Living on Your Own
More and more lately I see and hear about people who are choosing to live on their own. Some of these people have never been in a long-term
relationship (or married). They have elected to live on their own – and not engage in a romantic relationship, or even the kind of friendship that could evolve into a living situation. They often have a significant person in their life and choose not to live together. While others have ‘friends with benefits’ to satisfy their sexual desires. There are many options.
Living on your own can be a time of immense self-discovery, self-love, and positive independence. Conversely, living with a significant other can be a time of deep connection, learning, and growing while becoming closer to someone you care about. Imago relationship theory is based on the premise that we grow best by being in a relationship. That only in a relationship with a significant other can we heal any childhood wounds that we may have and grow fully.
There are positives in both situations, and only you can determine what living situation is healthiest for you physically, emotionally, and mentally. Exploring the positive and negative elements of living alone will help you decide what is best for you.
Living alone has some significantly positive psychological benefits.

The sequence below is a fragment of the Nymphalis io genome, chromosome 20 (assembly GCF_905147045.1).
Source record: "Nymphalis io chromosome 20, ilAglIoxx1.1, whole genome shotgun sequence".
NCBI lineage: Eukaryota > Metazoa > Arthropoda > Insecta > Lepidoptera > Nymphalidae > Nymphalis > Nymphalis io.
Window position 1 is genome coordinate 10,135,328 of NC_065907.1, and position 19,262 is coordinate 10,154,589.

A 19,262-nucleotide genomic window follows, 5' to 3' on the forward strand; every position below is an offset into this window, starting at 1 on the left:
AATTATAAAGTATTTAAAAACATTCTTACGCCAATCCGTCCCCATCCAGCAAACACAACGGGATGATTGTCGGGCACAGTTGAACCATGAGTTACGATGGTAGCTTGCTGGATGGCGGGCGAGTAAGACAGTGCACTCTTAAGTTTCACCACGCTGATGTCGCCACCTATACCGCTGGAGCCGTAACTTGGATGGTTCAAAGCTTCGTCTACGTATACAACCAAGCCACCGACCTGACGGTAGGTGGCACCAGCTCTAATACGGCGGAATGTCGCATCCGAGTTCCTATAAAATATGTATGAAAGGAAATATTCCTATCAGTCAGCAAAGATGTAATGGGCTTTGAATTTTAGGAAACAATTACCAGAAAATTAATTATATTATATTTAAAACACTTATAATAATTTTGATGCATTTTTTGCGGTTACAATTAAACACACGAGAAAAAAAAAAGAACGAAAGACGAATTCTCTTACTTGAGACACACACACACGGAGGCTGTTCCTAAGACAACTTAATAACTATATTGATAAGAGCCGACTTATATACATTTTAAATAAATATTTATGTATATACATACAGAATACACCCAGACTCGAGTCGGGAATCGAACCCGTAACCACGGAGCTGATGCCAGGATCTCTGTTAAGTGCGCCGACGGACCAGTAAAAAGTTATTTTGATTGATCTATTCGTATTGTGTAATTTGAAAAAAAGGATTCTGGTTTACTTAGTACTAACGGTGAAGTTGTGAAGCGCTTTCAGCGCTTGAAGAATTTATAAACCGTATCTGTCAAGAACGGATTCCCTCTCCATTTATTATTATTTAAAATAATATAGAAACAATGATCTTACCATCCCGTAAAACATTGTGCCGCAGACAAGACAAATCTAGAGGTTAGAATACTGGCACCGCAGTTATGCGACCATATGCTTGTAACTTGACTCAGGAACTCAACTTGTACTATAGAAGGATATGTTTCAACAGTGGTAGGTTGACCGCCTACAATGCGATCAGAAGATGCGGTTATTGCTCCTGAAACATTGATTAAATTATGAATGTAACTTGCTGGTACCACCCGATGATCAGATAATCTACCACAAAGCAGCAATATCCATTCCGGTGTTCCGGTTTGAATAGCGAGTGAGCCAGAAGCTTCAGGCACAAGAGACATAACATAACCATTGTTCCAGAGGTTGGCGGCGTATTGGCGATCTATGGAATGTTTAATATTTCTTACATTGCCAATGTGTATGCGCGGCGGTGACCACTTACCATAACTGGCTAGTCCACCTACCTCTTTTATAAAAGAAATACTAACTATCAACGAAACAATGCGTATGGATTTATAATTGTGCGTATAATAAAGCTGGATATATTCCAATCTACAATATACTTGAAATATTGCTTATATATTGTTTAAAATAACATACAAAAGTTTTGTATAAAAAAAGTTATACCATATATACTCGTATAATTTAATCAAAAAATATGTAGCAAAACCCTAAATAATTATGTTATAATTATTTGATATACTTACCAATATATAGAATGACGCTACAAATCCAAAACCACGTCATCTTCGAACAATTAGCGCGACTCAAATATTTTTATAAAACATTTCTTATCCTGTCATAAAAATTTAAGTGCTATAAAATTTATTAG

- It encourages independence and self-sufficiency.
- It promotes interior solitude.
- It helps to reduce your feelings of loneliness by building up your capacity to be alone.
- Solitude can help to restore and reenergize you.
- There is less chance for uncomfortable conflict when you can keep your home anyway you like.
While living alone can be peaceful (and you’ll never argue over what you’re having for dinner, or what music you listen to), it has a few negative aspects to consider.
- You may miss the companionship of sharing a space with another
- When you are in a relationship, you can either be in the relationship
or you can be right – you cannot be both. Living alone allows you to
be – and always stay – “right.” There is nobody in your space to
challenge your beliefs.
- The kind of sharing, that comes from living with and building
relationships with people we care about is something that comes with
practice. Living with a significant other can help us build these
There comes a time in all our lives when living on our own is appealing, usually when we graduate high school. It may even be necessary for a time while we grow to be comfortable on our own, and in our own skin. It can be helpful in developing a sense of independence, or it can help us find joy in simply being.
On the other hand: conflict and compromise often are what help us stretch and grow into the very best version of ourselves. The truth is, there is no right answer as to whether you want to live with a roommate or partner, or on your own. Both situations come with drawbacks, but both present you with opportunities to grow and learn more about who you are as an individual.
So, what do you do? My suggestion: embrace where you are in life. Listen to your own heart, and confidently go in the direction that will provide you with what you need right now. You deserve to be joyful and to find a deeper, truer version of you – find a living situation that allows you space to do just that.